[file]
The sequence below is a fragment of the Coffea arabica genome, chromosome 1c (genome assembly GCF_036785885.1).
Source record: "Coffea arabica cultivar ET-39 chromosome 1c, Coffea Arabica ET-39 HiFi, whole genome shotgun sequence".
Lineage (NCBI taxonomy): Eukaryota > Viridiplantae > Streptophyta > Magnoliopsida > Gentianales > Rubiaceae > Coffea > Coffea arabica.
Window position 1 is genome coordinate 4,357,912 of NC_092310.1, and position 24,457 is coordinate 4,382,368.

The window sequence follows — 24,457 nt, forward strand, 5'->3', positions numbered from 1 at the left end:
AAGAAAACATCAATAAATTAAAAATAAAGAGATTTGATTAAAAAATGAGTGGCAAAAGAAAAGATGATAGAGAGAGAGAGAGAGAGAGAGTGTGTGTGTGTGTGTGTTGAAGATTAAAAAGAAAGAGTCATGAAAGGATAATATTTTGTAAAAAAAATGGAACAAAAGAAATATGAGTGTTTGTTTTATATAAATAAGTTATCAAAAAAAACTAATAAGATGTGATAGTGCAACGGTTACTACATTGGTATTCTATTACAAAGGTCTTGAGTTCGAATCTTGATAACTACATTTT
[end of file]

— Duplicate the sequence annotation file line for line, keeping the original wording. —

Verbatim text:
The sequence below is a fragment of the Coffea arabica genome, chromosome 1c (genome assembly GCF_036785885.1).
Source record: "Coffea arabica cultivar ET-39 chromosome 1c, Coffea Arabica ET-39 HiFi, whole genome shotgun sequence".
Lineage (NCBI taxonomy): Eukaryota > Viridiplantae > Streptophyta > Magnoliopsida > Gentianales > Rubiaceae > Coffea > Coffea arabica.
Window position 1 is genome coordinate 4,357,912 of NC_092310.1, and position 24,457 is coordinate 4,382,368.

The window sequence follows — 24,457 nt, forward strand, 5'->3', positions numbered from 1 at the left end:
AAGAAAACATCAATAAATTAAAAATAAAGAGATTTGATTAAAAAATGAGTGGCAAAAGAAAAGATGATAGAGAGAGAGAGAGAGAGAGAGTGTGTGTGTGTGTGTGTTGAAGATTAAAAAGAAAGAGTCATGAAAGGATAATATTTTGTAAAAAAAATGGAACAAAAGAAATATGAGTGTTTGTTTTATATAAATAAGTTATCAAAAAAAACTAATAAGATGTGATAGTGCAACGGTTACTACATTGGTATTCTATTACAAAGGTCTTGAGTTCGAATCTTGATAACTACATTTT